Batavia – Recovering women seeking to be reunited with their children can be encouraged through the networks that exist among service delivery agencies in western New York.
That was the message recently conveyed at the quarterly meeting of the GOW Opioid Task Force at the recovery station on Clinton Street Road.
About 35 people attended the meeting – titled “Parent and Family Resources in Our Communities” – which was the first in-person gathering of the three-district group since January 2020.
Professionals representing Genesee, Orleans, Wyoming, Erie, and Niagara counties spoke about the services their agencies provide.
“Many women who find out they are pregnant during medical treatment or on active use are afraid to seek help because of the stigma that surrounds them,” said Jessica Podzinak, case manager at Genesee/Orleans Council on Alcoholism. and drug abuse. “Therefore, we decided to put in place a plan that includes case management, parent/family support, childcare support, and other services to provide a continuum of care for these people.”
Budzinack specializes in services for pregnant and postpartum women, and for those who have given birth to children with exposure to substances.
Budzinack said GCASA has reached out to Dr. Davina Moss-King of Positive Direction & Associates in Buffalo, who works with patients and children with neonatal abstinence syndrome who are in the neonatal intensive care unit at John R. Oishei Children’s Hospital .
“We saw that she (Dr. King) was making a difference in Erie County, and we wanted to know what we could do to meet the need in our rural counties,” Podzinak said. “You’ve trained our team and are applying the Positive Attitude Model here at GCASA.”
The Positive Attitude Model focuses on accountability and education – giving women the tools to succeed in their own recovery and, ultimately, as parents.
Budzinack said she has worked with dozens of women, including many who have an active case for Child Protective Services.
“If someone has an open case with CPS during pregnancy and it’s still active when you give birth, that baby also becomes part of that investigation,” she said. “This is to protect the child from the possibility of ‘derived neglect’ or abuse. The Office of Child and Family Services has a form that I fill out with participants that outlines a safe care plan – showing all programs and services offered to parents.”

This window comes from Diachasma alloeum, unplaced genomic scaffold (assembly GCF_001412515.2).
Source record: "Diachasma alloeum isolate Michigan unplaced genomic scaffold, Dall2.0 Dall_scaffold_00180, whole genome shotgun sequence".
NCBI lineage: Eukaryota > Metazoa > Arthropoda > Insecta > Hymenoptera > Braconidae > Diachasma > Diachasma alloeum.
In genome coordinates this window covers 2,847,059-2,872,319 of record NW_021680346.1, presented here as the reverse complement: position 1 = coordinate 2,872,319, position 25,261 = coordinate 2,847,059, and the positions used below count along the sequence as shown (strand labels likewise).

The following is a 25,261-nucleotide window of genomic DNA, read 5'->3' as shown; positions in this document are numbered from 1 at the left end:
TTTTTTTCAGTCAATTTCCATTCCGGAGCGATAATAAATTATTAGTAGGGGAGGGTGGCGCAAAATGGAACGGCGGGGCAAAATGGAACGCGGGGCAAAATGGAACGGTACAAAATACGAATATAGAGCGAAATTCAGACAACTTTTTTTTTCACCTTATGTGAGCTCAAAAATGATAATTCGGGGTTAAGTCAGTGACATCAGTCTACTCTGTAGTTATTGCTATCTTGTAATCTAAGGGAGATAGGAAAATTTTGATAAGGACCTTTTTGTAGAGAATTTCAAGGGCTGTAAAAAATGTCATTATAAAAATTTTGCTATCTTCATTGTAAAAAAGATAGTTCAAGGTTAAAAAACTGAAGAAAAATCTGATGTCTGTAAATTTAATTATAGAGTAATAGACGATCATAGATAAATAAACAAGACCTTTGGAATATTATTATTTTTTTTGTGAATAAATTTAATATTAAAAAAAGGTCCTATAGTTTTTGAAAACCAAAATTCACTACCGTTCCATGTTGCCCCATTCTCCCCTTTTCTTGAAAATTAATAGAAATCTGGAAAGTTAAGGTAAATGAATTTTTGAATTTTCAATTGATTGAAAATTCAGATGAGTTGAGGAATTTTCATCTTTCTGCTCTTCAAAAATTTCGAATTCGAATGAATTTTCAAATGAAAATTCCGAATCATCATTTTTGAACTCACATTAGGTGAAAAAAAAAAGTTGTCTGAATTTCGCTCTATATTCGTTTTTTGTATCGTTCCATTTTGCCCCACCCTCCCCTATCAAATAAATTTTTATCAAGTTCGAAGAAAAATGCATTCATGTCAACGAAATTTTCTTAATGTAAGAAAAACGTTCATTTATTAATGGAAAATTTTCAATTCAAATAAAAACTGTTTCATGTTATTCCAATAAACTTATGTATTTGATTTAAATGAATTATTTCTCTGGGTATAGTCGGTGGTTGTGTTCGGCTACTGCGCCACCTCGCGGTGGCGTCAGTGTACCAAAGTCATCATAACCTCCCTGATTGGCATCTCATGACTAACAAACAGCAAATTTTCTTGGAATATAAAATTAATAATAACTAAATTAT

She said GCASA has provided such services to nine women over the past 10 months, with only one infant having to stay beyond the five days required by New York State for observation. None of these children had to go to the NICU.
“So we think we’re making a difference by applying this model here at GCASA,” she added. “A lot of women – and men – are learning how to be a father again, with some young children who have also experienced a life of addiction and are now recovering.”
Childcare services are available
GCASA offers peer coaches in family relations who provide support in various areas — such as transportation, assistance in the legal system, and management of social services — and teach ways for parents and children to connect with each other, she said.
Additionally, Budzinack mentioned GCASA’s Child Care Center in Batavia, which operates Monday through Friday, allows parents to drop off their young children — from 8 weeks to 12 years old — for up to three hours a day.
“Children are trained in cognitive play — which means they learn while playing,” she said. “It’s not just a drop-off site where people just sit there and stare at the kids until they’re ready to pick them up. They’re actually a lot of fun.”
The child care program also offers special activities, such as trips to the zoo or family game nights, through the recovery station.
“We all work closely together; we all talk to each other all the time. She advised us all to just look at each individual and see what their needs are and talk to each other to see how they can be met.” It’s all about rebuilding relationships and becoming effective parents while being vigilant. .”
Dawn Stone of Spectrum Health & Human Services, a specialist who provides counseling services to those in recovery in Wyoming County, said she is working across systems to identify effective treatment plans for mothers, fathers and children.
“We work with the Hillside Children’s Center, which deals with families with developmental problems, and we also have a so-called lighthouse station, where expectant mothers who don’t have a place to stay – and who could be in prison – deliver their babies in a non-prison location,” she said. “We are also working with other counties to learn about their programs and refer families to them when they come to us.”
Big plans for Orleans County
Shannon Ford, director of communications and development for GCASA, said the local agency will open a residence for women in Orleans County next year.
“We hope to have a lot of the same kind of services available to women in our rural communities,” she said. “Currently, we are working with Spectrum to help those in Wyoming County enroll in our residential programs, but we haven’t been able to offer anything special to women and children for this type of level.
“So we are very excited about the design of our programs next. I am very grateful that GCASA has been able to make referrals over so many years to Madonna House.”
For more information about women’s and children’s programs in this area, call Budzinack at (585) 813-8583 or at firstname.lastname@example.org.